Even the term “chronic fatigue syndrome” is sometimes criticized for failing to reflect the range of symptoms and severity of the illness. Viruses known to cause similar symptoms after infection include the original SARS virus, Ebola, and the flu.

Among autoimmune diseases where infection is suspected as a cause or trigger are rheumatoid arthritis, lupus, and MS. “People with rheumatoid will have symptoms a lot like long-Covid,” notes O’Neill. “They often get fatigued and often get brain fog.” Certain pro-inflammatory cues promote these symptoms, he notes, and some arthritis medications successfully target them and can clear up the fatigue and brain fog.

There are currently no proven treatments for long-term Covid. But scientists hope that by understanding the mechanism behind the condition, they can learn how best to treat it.

A silver lining in the pandemic cloud is rapid approval of newer vaccines

Many post-viral infection syndromes are extremely rare and may only occur in genetically susceptible individuals. This makes it difficult for them to study. Long-Covid is different. “The more people have it, the easier it is to study,” adds O’Neill. The UK has long set up Covid clinics and funds research into the condition, such as at Altmann’s London lab.

“Covid has affected so many millions of people that the sheer number of patients now suffering from long-term Covid is now simply impossible to ignore or ignore,” says Iwasaki. “We need to figure out what’s going on, and if that helps people with chronic fatigue syndrome, so much the better.”

One challenge is that people with similar symptoms may have different subtypes of long-term Covid, with different disease mechanisms.

A silver lining in the pandemic cloud is the rapid approval of newer vaccines. Before the Covid-19 mRNA vaccine entered the first arms of volunteers, Moderna had developed a vaccine against EBV. This is usually transmitted in saliva and infects cells that line our organs and blood vessels, as well as our antibody-producing B cells. The virus can cause mononucleosis in teens and adults and has been linked to chronic fatigue syndrome.

As with other herpes viruses, infection is for life, as this DNA virus hides in our cells. EBV infection also increases the risk of certain cancers and is a suspect in MS. Vaccines are also being developed for cytomegalovirus, a herpes virus associated with lupus, type II diabetes and rheumatoid arthritis.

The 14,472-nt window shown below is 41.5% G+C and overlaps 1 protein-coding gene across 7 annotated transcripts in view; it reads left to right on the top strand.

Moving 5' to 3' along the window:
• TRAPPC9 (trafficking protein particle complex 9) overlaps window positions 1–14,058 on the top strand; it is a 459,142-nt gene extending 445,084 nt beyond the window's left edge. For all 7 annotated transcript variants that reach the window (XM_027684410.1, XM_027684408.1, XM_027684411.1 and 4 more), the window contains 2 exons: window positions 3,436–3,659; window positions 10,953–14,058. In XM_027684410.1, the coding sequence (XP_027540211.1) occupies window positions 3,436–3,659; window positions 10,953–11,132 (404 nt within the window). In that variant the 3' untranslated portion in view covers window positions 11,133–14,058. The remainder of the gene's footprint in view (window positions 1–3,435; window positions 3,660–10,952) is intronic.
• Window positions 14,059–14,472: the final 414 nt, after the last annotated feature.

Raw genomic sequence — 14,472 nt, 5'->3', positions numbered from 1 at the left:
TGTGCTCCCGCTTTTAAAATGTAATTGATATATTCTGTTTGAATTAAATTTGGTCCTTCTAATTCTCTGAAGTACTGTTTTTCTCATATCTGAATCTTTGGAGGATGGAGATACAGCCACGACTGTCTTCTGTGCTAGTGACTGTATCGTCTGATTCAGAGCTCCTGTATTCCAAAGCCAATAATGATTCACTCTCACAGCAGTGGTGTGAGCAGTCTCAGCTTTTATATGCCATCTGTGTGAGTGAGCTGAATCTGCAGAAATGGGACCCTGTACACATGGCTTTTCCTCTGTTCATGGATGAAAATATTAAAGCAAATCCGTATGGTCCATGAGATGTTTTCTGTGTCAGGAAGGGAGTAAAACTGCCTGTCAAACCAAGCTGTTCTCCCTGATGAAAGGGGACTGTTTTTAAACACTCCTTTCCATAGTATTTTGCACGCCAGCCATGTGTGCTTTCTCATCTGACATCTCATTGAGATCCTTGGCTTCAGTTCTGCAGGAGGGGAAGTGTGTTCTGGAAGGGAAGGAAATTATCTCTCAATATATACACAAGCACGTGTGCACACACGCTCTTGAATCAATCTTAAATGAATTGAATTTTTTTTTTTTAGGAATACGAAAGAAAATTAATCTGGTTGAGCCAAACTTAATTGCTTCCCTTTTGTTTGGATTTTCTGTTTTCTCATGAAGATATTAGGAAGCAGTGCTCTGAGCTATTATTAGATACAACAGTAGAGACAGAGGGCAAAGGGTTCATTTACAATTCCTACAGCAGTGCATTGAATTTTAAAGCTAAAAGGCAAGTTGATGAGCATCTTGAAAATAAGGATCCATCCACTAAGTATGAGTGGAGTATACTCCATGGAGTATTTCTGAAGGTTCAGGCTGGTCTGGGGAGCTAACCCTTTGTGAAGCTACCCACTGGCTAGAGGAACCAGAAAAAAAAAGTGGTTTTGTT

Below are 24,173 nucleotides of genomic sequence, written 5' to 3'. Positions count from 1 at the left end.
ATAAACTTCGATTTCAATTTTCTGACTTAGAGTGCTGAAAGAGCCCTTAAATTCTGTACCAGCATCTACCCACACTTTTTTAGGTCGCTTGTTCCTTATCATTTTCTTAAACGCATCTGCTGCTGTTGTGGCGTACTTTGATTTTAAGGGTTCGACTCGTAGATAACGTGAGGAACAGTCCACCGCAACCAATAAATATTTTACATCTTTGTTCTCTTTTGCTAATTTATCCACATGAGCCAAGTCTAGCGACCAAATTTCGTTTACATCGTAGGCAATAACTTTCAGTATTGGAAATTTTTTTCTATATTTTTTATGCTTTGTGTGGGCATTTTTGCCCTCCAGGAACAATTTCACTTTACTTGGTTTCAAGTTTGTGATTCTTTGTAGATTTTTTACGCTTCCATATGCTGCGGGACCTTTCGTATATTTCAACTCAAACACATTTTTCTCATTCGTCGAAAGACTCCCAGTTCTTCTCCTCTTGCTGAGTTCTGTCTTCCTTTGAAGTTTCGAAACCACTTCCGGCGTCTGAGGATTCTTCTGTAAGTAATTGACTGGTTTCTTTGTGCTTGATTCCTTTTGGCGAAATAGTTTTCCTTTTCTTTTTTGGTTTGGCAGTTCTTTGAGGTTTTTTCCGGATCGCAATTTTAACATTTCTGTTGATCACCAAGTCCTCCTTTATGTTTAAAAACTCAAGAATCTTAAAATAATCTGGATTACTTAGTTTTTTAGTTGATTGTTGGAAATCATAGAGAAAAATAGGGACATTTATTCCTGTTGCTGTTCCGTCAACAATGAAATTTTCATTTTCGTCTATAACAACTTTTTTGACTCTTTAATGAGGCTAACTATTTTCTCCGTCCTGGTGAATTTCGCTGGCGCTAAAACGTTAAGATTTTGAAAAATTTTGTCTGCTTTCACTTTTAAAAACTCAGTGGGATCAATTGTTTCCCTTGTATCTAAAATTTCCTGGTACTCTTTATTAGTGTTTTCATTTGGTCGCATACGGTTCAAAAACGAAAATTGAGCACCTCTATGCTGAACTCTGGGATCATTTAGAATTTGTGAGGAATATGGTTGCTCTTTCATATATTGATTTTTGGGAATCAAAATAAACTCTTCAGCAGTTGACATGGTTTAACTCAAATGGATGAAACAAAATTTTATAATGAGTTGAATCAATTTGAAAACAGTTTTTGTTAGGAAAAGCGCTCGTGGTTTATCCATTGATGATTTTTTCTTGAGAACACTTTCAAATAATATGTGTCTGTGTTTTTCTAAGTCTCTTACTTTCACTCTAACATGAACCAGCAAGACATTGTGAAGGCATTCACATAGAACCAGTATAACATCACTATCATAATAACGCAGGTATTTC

“If there’s a viral origin for lupus or MS or rheumatoid arthritis, then we’d have a way to stop it,” says O’Neill. “Vaccinate against [the virus].” Preventing viral infections could then reduce the incidence of autoimmune diseases and prove their link to viruses.

Viral Suspect for MS
According to some scientists, the Epstein-Barr virus is a suspected trigger for MS, especially when the first infection is during the teens or later years. However, it is virtually impossible to establish cause and effect, as more than 95 percent of adults eventually become infected with this herpes virus, usually through saliva.

Many people become infected in childhood and have no symptoms or a short-term illness. But if contracted by teens or adults, it can cause glandular fever, which can last for weeks or months. There are no drugs to get rid of EBV.

“A very strong argument for the role of EBV is that essentially all children with MS are infected with EBV, while the percentage of EBV infected healthy children of the same age is significantly lower,” said Dr. Gunnar Houen to the Staten Serum Institute in Denmark, which says the evidence linking the virus to MS is growing. It’s best to get EBV early in life and avoid smoking and obesity later in life, which can weaken a person’s control over this herpes virus, he suggests.

Other immunologists say the jury is out on whether this virus causes MS or plays a role. A vaccine shot could eventually protect people against EBV, glandular fever and associated cancers — and possibly MS as well. Such a vaccine seems more likely due to the advances sparked by the Covid-19 pandemic.